Severe Thunderstorm Watch if necessary. We do not expect convective
activity west of the Highway 281 corridor to become severe, though it
elevated convective cores may produce small hail.

The dryline should retreat to the west fairly quickly this evening to
allow low clouds and patchy fog to develop after Midnight ahead of
the Pacific cold front that will move through overnight. The front
should move through the I-35 corridor right around 4 AM, at which
time models begin to develop a line of isolated to scattered showers
that may become deep enough to produce a few lightning strikes over
the Coastal Plains. However, model forecast soundings suggest that
the Coastal Plains will be too strongly capped, and moisture towards
the I-35 corridor will also be too limited. Thus, we have stuck with
20-30 POPs with the best rain chances over our southeastern counties
with confidence in getting more than an isolated sub-severe
thunderstorm or two being relatively low.

Behind the front, very dry and gusty conditions will support near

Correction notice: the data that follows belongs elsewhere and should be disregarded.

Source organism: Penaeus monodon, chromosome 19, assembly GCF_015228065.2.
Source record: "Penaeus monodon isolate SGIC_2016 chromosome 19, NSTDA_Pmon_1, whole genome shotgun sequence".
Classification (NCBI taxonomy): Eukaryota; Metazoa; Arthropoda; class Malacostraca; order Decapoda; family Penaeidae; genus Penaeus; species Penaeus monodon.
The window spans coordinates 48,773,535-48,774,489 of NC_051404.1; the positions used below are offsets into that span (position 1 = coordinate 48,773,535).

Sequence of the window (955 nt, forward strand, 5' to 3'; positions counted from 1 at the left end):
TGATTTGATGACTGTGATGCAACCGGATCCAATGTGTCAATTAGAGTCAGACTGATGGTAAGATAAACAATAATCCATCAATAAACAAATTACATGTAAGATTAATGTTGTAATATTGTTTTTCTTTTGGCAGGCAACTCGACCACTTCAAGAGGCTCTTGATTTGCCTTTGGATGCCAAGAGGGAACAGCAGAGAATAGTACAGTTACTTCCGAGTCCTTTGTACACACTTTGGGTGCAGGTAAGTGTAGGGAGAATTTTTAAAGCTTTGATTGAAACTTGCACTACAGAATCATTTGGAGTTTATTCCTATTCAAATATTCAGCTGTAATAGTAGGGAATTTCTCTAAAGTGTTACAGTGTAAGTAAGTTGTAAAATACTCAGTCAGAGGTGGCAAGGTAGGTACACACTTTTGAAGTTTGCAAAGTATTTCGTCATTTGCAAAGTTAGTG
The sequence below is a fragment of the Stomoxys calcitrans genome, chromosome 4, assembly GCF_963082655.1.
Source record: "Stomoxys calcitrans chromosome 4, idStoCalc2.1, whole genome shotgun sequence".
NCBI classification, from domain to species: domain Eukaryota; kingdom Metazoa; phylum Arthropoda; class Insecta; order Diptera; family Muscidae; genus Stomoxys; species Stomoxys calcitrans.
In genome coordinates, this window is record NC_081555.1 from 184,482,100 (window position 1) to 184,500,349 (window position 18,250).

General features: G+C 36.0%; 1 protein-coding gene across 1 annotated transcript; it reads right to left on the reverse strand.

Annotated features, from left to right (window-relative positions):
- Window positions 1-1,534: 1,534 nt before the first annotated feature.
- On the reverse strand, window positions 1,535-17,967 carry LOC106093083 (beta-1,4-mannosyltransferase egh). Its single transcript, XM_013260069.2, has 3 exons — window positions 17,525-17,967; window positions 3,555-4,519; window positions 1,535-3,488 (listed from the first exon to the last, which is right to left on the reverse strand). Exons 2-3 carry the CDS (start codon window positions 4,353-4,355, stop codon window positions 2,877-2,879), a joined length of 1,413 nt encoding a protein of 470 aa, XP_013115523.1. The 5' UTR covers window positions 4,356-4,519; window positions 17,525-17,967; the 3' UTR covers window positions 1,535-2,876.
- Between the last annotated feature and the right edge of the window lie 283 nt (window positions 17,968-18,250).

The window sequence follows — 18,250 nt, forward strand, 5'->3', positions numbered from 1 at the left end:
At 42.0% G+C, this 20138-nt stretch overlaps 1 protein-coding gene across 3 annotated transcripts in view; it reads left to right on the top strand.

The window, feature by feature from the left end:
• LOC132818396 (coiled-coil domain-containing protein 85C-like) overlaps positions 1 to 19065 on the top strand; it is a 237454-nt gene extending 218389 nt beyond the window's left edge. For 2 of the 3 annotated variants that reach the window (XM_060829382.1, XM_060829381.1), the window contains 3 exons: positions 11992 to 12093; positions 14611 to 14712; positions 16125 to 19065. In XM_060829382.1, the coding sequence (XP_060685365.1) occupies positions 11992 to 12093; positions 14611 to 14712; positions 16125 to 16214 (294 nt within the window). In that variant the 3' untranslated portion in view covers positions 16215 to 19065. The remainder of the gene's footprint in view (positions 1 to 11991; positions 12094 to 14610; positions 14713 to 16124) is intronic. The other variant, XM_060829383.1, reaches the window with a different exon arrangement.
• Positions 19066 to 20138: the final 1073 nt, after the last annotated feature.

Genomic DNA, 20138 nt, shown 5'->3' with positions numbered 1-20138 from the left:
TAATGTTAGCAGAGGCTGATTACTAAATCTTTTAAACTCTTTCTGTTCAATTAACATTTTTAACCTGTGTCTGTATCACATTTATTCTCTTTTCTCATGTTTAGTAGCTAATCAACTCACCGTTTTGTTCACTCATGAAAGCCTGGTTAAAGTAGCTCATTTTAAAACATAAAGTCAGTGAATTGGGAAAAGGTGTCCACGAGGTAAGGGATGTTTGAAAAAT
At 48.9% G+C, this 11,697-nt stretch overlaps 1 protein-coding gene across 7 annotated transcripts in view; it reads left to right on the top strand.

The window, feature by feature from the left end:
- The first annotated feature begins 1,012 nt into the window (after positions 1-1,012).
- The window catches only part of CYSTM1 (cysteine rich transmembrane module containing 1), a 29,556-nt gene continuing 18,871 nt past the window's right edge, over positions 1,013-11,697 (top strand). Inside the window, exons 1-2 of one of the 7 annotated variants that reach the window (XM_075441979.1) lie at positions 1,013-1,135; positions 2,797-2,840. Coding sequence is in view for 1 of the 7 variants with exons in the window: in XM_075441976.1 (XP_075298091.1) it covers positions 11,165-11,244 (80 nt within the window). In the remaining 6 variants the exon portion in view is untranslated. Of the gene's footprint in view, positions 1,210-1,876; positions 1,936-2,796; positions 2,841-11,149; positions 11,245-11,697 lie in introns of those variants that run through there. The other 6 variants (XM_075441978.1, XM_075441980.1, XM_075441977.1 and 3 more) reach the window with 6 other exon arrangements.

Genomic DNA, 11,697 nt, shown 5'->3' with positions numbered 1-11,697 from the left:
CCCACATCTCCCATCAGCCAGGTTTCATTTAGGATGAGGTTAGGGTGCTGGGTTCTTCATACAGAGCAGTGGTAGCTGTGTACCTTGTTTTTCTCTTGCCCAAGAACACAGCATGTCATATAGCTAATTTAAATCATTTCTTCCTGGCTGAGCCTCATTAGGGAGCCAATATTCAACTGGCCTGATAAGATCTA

critical to critical fire weather conditions for nearly all of South
Central Texas on Monday. High temperatures tomorrow will easily
warmup into as least the lower to mid 80s except for maybe some upper
70s in the Edwards Plateau and Hill Country because cold air
advection with the Pacific front will be very weak. However, high
temperatures may increase into the upper 80s along the Escarpment due
to downslope warming from gusty northwesterly winds, with lower 90s
possible along and south of a line from San Antonio to near Eagle
Pass. Regardless, relative humidity values will easily decrease below
20 percent everywhere, with values below 10 percent west of I-35/37.
The most uncertain part of the forecast will be in how scattered
rains that fell along the I-35 corridor over the past 24 hours will
affect fire weather conditions along with how far east winds in
excess of 20 mph will occur. Currently, most models indicate that
20-30 knot winds at 925 mb will peak around mid to late-morning
before decreasing for the afternoon hours, thus keeping only a very
narrow window of winds in excess of 20 mph for areas along and east
of the I-35 corridor. However, if the system is delayed by a few
hours or winds aloft are even stronger than models indicate, critical
fire weather conditions for the Austin-San Antonio Corridor would be